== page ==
Most Christian fiction I’ve read seem to circumvent this. The problem isn’t their lack of doubting characters. Instead, the Christians’ doubts are so deucedly simple. (“Why did God let my wife die?”). Or the skeptics’ doubts are easily answered. (“Yes, God really loves you.”)

By contrast, the Bible endorses complex doubts on the way to resolving them. The Psalms are full of these. The book of Job is all about this theme; it concludes with Job’s restoration.

Secular fiction: ‘You cannot question our fashionable religion’

Meanwhile, secular fiction holds just as sacred a series of unquestioned religious values:

  • Progressivism: thou shalt not question global warming or environmentalism.
  • Scientism: science isn’t used for evil, but in fact will “save the day” (like Bill Nye!).
  • Particular agnosticism: thou shalt not, by incident or intention, assume the existence of a God who has good, absolute authority over human lives, especially sex lives.
  • Sexualityism: thou shalt not say that “gay” sex is anything other than wonderful.3

Secular stories are allowed to be “agnostic” on some of these religious points. But, with very few exception I’ve seen, they are not “allowed” to directly challenge these beliefs.

Spiritual sickness vs. spiritually dead

Do I mean that secular publishers are actually worse than Christian publishers? Do I mean it’s all relative and Christian authors had best stick with the devil they know?

In either case, not at all.

However, it does seem strange to pretend secular fiction markets will be less restrictive than Christian fiction markets. In either one, humans are going to human. Either will be religious and/or restrictive. Either will offer certain freedoms and limits.4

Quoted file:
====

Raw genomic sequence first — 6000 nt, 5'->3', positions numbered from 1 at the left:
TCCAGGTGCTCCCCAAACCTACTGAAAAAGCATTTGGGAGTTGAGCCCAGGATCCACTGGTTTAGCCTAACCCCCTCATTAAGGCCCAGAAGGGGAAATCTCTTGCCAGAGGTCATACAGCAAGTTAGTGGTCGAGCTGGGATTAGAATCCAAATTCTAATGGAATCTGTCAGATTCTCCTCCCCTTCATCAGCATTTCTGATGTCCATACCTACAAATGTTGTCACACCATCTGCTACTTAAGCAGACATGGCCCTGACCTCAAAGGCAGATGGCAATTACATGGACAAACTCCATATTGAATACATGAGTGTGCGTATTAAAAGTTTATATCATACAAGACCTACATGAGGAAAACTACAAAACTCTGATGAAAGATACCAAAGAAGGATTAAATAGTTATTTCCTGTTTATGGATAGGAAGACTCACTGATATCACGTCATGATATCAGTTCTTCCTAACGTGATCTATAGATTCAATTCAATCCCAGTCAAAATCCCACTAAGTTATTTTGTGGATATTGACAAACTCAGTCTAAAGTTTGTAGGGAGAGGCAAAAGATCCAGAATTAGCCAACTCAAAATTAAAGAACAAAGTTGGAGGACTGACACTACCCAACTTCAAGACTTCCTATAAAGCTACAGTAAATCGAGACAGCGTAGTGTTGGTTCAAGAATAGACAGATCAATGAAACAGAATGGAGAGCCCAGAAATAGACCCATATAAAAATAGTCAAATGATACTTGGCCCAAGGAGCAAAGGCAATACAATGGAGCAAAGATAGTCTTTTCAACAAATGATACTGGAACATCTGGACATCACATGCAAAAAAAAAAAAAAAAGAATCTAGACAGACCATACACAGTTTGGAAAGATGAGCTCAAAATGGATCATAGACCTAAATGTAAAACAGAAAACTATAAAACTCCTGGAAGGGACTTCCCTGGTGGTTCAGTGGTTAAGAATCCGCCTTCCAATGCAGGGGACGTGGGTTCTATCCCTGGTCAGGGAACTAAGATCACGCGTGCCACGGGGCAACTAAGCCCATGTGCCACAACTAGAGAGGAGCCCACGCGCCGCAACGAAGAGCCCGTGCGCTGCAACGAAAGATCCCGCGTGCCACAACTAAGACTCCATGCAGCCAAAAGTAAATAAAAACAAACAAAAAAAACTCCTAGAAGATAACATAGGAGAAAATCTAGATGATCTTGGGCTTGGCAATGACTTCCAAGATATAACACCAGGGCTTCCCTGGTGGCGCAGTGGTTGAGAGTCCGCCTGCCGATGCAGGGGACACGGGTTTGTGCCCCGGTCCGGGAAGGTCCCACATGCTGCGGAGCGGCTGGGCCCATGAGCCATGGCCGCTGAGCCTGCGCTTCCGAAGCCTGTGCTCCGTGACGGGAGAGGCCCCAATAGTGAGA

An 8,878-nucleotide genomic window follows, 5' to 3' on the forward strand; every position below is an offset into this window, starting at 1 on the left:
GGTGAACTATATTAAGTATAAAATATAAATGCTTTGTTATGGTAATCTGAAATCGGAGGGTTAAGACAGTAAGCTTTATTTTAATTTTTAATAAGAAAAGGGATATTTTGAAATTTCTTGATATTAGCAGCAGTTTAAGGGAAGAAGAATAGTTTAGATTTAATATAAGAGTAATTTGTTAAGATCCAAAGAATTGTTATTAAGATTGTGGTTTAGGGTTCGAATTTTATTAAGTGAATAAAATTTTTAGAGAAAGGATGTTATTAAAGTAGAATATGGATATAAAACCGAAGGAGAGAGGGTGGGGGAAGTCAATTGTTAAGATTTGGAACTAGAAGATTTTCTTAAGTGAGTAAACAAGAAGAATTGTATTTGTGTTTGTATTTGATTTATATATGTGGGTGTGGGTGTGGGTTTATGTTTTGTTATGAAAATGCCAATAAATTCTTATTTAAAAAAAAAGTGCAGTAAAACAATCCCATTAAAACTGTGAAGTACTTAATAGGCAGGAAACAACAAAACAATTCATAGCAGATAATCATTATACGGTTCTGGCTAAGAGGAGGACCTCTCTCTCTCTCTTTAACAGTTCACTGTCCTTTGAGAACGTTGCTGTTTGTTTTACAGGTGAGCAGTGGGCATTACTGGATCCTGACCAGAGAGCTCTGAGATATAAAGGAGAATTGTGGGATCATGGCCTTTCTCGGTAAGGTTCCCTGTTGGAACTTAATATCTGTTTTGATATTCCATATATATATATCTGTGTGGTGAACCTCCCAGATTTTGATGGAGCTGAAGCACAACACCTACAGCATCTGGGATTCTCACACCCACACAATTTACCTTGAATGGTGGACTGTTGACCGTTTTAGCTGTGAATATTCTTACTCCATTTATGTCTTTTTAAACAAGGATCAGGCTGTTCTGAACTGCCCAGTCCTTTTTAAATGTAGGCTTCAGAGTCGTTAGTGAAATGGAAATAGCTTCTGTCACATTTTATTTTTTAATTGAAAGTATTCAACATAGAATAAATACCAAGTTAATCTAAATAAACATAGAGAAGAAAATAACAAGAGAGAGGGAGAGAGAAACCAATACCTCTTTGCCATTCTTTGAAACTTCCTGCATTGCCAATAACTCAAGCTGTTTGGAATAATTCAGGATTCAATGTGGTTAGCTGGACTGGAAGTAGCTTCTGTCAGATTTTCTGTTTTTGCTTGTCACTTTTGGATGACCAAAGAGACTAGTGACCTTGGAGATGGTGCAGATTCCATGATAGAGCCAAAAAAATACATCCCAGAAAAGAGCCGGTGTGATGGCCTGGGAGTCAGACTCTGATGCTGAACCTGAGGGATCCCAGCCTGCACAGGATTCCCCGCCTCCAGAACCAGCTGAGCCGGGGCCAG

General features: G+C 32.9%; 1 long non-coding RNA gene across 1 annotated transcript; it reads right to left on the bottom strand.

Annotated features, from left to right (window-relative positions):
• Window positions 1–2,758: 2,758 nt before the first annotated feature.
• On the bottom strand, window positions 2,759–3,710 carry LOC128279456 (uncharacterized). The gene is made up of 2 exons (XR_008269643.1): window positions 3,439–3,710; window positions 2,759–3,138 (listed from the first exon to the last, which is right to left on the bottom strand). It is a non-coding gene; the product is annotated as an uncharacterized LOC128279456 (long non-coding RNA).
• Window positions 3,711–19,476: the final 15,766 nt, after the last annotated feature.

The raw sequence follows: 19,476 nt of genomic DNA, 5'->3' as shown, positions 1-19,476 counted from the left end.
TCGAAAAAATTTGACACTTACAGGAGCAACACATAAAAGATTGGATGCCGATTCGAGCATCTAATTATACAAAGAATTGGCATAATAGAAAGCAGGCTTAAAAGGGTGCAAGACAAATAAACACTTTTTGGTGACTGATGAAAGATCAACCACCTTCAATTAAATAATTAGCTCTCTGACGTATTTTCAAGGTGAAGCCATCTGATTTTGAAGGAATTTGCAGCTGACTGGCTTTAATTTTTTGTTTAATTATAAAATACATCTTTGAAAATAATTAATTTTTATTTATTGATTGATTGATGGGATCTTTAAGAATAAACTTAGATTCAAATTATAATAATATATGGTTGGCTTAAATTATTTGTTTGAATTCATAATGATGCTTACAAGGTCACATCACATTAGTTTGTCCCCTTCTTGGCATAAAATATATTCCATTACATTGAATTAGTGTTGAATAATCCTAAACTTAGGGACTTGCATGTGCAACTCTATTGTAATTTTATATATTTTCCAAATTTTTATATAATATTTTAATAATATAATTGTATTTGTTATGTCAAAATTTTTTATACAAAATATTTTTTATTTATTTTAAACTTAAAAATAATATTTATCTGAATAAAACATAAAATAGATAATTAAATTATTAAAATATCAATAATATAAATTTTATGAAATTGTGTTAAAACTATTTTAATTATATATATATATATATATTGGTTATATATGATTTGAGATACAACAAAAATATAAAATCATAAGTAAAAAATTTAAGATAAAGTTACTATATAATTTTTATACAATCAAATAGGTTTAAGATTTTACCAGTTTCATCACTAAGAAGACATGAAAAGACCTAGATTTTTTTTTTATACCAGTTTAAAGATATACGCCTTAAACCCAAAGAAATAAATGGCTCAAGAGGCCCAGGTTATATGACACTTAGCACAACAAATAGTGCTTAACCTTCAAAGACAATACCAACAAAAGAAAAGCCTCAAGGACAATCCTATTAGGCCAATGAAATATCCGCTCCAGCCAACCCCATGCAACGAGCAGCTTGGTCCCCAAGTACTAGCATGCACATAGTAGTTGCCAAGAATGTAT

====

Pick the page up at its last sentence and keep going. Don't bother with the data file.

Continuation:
It also seems strange to imagine that secular editors, who are not simply “neutral,” will help Christian authors flourish. In any case, the author will likely need to choose, not whether to compromise, but how to compromise. Which can you give up: bad words, or other beliefs?

But in the end, I do wonder about one last market difference. Many godly Christians work in secular media and publishing. Aside from them, which of these is simpler: 1) efforts to cure the spiritual sickness of legalism and anti-excellence notions in Christian publishing, or 2) help resurrect spiritually dead hearts of non- or anti-Christians in secular publishing?

Christian authors can strive to do both, in whatever sphere God has called them to serve.

  1. This presumes these stories are typical. I’m open to the possibility that these are extreme cases, notable mainly because they are rare, and do not represent the mainstream of secular publishing. For several of these links, I must credit Mike Duran for rounding them up.
  2. Example: this CBS News article.
  3. None other than Doctor Who showrunner Steven Moffat seems to have violated this rule in his last episode. This one featuring none other than already-famously “gay” companion Bill. Spoilers: Moffat’s story introduces Bill and her rapid attraction both to the Doctor (on sabbatical from his traveling) and to another woman. But the woman is soon killed and possessed by a liquid-based alien that can show a person’s own reflection (though not mirrored). The creature then makes false promises to show Bill wonders across the universe, in a darker version of the Doctor/companion relationship. In the end, Bill declines the creature’s advances and joins the Doctor.
  4. But as I’ve previously suggested, a novel set in a sex dystopia, showing the darkness of today’s modern sexual experimentation, would not pass muster with either market.
E. Stephen Burnett is coauthor (with Ted Turnau and Jared Moore) of The Pop Culture Parent: Helping Kids Engage Their World for Christ, which will release in spring 2020 from New Growth Press. He also explores biblical truth and fantastic stories as editor in chief of Lorehaven Magazine and writer at Speculative Faith. He has also written for Christianity Today and Christ and Pop Culture. He and his wife, Lacy, live in the Austin area and serve as members of Southern Hills Baptist Church.

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Tangent: Heck, I’d read a story about Hwin as Boss Mare. I don’t think “repressed” is the right word for Hwin, but Lewis didn’t really bother giving her much of a character, which is a pity. It’s pretty light criticism for Narnia, tho; Ana Mardoll is a lot meaner/less forgiving.